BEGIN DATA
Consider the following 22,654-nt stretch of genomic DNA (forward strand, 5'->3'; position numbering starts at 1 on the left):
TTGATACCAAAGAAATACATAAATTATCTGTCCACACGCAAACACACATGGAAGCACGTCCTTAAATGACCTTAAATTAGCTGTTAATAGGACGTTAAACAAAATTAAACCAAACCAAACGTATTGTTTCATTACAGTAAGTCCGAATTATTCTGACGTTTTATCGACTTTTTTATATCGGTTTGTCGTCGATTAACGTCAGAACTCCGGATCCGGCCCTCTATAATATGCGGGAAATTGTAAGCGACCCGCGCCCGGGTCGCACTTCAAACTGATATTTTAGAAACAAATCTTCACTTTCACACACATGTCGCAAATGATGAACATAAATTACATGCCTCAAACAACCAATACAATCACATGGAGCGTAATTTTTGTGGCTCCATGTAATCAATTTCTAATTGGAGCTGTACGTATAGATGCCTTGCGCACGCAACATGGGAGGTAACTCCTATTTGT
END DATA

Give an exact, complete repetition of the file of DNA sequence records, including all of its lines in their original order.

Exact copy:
Consider the following 22,654-nt stretch of genomic DNA (forward strand, 5'->3'; position numbering starts at 1 on the left):
TTGATACCAAAGAAATACATAAATTATCTGTCCACACGCAAACACACATGGAAGCACGTCCTTAAATGACCTTAAATTAGCTGTTAATAGGACGTTAAACAAAATTAAACCAAACCAAACGTATTGTTTCATTACAGTAAGTCCGAATTATTCTGACGTTTTATCGACTTTTTTATATCGGTTTGTCGTCGATTAACGTCAGAACTCCGGATCCGGCCCTCTATAATATGCGGGAAATTGTAAGCGACCCGCGCCCGGGTCGCACTTCAAACTGATATTTTAGAAACAAATCTTCACTTTCACACACATGTCGCAAATGATGAACATAAATTACATGCCTCAAACAACCAATACAATCACATGGAGCGTAATTTTTGTGGCTCCATGTAATCAATTTCTAATTGGAGCTGTACGTATAGATGCCTTGCGCACGCAACATGGGAGGTAACTCCTATTTGT